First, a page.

by Lauren Pinnington
Some of those I mention are no longer with us, most of the places I no longer go but I can conjure up their memories like hitting play on a remote control, as vivid and textured as they always were. As comforting as a hot water bottle pressed softly against your stomach on a freezing November night and as welcome as good news from an old friend, for I know that they have shaped and defined me in a delicate, intangible way.
It is our first kiss on that grey roof. It’s quiet inevitability, our retro shyness. The organic bottle of red from Whole Foods rolling lazily away across the concrete, like it was affording us the moment of privacy. The overwhelming sensation that you had known me forever when it had really only been a handful of months.
It is the multitude of shiny new houses my parents and I moved into whilst I was growing up. The smell of my father’s amber aftershave on a Saturday night and of the cafetière coffee with hot buttered croissants he would make on a Sunday morning. His devilish laughter after he had said something thoroughly sarcastic and enviably clever. The way he would salt and pepper my tuna mayonnaise sandwiches and lace them with vinegar, the acridness making me wince. It never occurring to me to protest the proceedings. Plaster all over his clothes like brittle icing sugar after a hard day at work. The honeyed sound of his voice calling me sweetheart.
“It’s not just an act of remembering, these are the sum of my parts.”
It is multi coloured duvets stolen away from the beds we usually slept in, dispatched to our girlish HQ on sleepover nights. Stale popcorn and texting boys from clunky mobile phones in their first inception. Feelings of deep kinship with our shiny Hollywood counterparts that we saw in teenage rom coms. Lining our eyelids with cheap kohl pencil and practising Americanisms in the mirror.
It is the timber home of my Great Nanny, who was great in every sense of the word. An enduring tin of Cadbury’s hot chocolate which she would make for us on the hob while we giggled and exchanged words of love. Her beautifully tended garden with luscious pops of colour stretching off into the country distance. The rope swing I had begged for, made of old sheets and tied to the apple tree. Her meticulously applied hairspray and creamy sweetness of the huge pot of moisturiser she kept on the side of the bath.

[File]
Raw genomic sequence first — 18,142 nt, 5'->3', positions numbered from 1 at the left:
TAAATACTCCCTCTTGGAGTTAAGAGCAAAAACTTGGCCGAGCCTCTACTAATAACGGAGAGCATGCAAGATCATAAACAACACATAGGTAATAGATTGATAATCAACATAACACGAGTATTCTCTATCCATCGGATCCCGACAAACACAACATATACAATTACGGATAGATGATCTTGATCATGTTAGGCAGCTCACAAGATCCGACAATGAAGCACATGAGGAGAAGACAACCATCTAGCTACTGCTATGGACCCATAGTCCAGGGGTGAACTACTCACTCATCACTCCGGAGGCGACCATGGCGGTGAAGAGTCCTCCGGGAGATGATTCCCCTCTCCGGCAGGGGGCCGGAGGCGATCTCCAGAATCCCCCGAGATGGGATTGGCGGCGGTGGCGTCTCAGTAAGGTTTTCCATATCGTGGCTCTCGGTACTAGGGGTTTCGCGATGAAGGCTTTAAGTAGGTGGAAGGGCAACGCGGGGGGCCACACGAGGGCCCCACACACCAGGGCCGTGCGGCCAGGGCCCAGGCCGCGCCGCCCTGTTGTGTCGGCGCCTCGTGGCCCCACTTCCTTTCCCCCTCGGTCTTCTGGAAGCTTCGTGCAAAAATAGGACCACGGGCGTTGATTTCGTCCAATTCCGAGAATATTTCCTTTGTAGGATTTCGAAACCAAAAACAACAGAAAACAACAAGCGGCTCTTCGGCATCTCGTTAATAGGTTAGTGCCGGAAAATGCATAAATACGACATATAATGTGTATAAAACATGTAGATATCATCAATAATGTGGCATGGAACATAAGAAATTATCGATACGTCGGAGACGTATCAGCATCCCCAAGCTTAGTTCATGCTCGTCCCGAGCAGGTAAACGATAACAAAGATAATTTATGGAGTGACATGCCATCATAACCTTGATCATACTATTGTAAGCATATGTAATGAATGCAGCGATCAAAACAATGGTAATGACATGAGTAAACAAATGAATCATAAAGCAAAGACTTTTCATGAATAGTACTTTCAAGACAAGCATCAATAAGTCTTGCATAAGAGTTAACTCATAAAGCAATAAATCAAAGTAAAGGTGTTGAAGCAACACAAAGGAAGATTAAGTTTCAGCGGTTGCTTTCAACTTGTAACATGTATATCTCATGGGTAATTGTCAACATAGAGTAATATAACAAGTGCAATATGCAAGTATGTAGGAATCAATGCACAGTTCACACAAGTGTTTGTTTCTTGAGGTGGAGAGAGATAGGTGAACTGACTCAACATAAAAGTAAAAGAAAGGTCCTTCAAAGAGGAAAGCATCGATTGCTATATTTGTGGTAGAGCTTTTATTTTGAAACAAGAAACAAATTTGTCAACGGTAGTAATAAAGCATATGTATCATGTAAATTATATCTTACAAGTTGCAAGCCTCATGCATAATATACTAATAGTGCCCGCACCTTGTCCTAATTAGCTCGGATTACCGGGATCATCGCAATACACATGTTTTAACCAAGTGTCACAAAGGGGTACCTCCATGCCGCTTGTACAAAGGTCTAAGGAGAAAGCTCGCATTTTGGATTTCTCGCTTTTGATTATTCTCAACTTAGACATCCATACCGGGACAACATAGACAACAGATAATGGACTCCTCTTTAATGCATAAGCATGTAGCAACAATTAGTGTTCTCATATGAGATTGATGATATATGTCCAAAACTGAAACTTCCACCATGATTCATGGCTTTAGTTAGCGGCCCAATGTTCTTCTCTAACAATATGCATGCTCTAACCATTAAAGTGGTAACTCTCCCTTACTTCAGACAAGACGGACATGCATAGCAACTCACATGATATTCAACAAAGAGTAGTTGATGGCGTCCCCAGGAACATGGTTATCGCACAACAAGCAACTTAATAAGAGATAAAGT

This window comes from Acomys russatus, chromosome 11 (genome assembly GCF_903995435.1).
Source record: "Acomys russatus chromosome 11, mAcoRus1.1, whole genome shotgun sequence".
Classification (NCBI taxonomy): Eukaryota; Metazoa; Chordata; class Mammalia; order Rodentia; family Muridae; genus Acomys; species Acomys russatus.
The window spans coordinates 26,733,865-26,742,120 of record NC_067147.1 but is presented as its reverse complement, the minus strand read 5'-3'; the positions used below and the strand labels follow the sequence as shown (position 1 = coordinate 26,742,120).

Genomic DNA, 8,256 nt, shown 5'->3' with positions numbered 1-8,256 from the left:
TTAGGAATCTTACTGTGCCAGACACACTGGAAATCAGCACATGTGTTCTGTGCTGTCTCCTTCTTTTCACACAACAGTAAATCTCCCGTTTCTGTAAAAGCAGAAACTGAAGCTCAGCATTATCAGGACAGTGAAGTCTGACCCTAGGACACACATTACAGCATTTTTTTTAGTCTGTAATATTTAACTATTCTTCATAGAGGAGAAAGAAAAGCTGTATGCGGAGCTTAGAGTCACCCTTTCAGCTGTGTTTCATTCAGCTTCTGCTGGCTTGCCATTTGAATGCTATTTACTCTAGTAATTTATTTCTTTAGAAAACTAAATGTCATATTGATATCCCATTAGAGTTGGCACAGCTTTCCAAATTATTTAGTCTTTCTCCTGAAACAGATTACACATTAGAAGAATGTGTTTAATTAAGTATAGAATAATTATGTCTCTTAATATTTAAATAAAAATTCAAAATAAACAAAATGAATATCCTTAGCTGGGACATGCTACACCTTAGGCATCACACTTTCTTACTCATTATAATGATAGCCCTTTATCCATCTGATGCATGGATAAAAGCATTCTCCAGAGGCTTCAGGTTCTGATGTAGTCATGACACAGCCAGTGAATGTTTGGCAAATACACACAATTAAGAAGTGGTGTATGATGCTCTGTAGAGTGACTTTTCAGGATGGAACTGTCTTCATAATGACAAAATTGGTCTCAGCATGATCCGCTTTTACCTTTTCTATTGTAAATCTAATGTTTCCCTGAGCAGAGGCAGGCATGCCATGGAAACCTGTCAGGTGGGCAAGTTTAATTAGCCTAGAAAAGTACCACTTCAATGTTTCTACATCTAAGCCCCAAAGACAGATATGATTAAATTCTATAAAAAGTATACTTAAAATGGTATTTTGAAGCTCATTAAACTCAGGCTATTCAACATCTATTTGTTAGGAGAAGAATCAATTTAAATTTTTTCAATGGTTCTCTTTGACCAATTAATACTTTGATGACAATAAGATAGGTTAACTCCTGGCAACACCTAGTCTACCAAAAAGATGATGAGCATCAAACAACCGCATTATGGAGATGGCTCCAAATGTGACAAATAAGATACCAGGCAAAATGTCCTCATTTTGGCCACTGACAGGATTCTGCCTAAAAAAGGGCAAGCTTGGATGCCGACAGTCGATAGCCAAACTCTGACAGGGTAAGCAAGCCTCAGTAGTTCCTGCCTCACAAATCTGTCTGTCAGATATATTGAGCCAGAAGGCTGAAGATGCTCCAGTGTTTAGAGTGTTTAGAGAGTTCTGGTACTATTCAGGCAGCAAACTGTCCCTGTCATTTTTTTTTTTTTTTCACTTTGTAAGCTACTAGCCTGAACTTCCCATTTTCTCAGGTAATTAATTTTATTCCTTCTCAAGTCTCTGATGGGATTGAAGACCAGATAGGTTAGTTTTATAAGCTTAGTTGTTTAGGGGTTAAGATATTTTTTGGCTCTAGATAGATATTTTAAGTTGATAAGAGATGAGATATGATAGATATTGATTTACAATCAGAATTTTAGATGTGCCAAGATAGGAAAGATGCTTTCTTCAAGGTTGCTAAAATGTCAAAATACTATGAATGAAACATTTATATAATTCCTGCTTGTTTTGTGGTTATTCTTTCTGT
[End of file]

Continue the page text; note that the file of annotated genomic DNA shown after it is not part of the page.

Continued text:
It is overcooked pasta in adult-free kitchens, covered in a starchy layer doused with BBQ sauce and supermarket cheese to serve as our veritable banquet on lunch breaks during the A-Level years – a period of time that seemed infinite. Washed out black hoodies, shapeless things with holes in the sleeves, emblazoned with names of bands we had no idea we’d continue to love long into our twenties. Laughing until our stomachs were sore over some outlandish joke, mouths scorched with horrible white wine and inexpensive rum. The exquisite happiness you can only get from feeling understood.
It is the romantic austerity of my Uncle John’s house in a North London suburb. How his gentle kindness filled its rooms like a mouthful of whipped cream. Bulbous conkers on the ground and flurries of tart blackberries in hedges. The primary colours of toys belonging to a generation that was not my own I would be given to play with. My toes caressing the cold tiles in the kitchen, watching him compose accompanying illustrations to the short story I had so proudly written about woodland creatures who could talk.
It’s not just an act of remembering, these are the sum of my parts.
Lauren is a London based writer who longs for the countryside. She like very strong gin and tonics, the Golden Age of Hollywood and the library at the British Film Institute.